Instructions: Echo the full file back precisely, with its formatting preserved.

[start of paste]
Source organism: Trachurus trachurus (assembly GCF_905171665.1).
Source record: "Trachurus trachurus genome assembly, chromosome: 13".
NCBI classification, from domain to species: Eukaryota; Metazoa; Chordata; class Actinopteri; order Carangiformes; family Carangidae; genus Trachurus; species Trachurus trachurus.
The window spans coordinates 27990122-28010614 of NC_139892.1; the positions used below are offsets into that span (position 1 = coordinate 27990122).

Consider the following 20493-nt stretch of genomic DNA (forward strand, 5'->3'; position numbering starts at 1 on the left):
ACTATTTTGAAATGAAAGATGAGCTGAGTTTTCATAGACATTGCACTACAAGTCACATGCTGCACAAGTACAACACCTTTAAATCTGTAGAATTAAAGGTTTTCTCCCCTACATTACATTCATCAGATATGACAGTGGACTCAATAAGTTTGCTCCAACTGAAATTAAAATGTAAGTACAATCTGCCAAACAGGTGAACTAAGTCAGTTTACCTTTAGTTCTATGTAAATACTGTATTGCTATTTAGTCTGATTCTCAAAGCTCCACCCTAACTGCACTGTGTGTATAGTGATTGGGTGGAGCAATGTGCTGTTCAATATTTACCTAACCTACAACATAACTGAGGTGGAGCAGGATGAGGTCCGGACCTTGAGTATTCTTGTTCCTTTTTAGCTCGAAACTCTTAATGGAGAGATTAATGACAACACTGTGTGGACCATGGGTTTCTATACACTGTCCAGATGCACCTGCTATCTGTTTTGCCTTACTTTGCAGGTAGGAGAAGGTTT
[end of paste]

Source organism: Trachurus trachurus (assembly GCF_905171665.1).
Source record: "Trachurus trachurus genome assembly, chromosome: 13".
NCBI classification, from domain to species: Eukaryota; Metazoa; Chordata; class Actinopteri; order Carangiformes; family Carangidae; genus Trachurus; species Trachurus trachurus.
The window spans coordinates 27990122-28010614 of NC_139892.1; the positions used below are offsets into that span (position 1 = coordinate 27990122).

Consider the following 20493-nt stretch of genomic DNA (forward strand, 5'->3'; position numbering starts at 1 on the left):
ACTATTTTGAAATGAAAGATGAGCTGAGTTTTCATAGACATTGCACTACAAGTCACATGCTGCACAAGTACAACACCTTTAAATCTGTAGAATTAAAGGTTTTCTCCCCTACATTACATTCATCAGATATGACAGTGGACTCAATAAGTTTGCTCCAACTGAAATTAAAATGTAAGTACAATCTGCCAAACAGGTGAACTAAGTCAGTTTACCTTTAGTTCTATGTAAATACTGTATTGCTATTTAGTCTGATTCTCAAAGCTCCACCCTAACTGCACTGTGTGTATAGTGATTGGGTGGAGCAATGTGCTGTTCAATATTTACCTAACCTACAACATAACTGAGGTGGAGCAGGATGAGGTCCGGACCTTGAGTATTCTTGTTCCTTTTTAGCTCGAAACTCTTAATGGAGAGATTAATGACAACACTGTGTGGACCATGGGTTTCTATACACTGTCCAGATGCACCTGCTATCTGTTTTGCCTTACTTTGCAGGTAGGAGAAGGTTT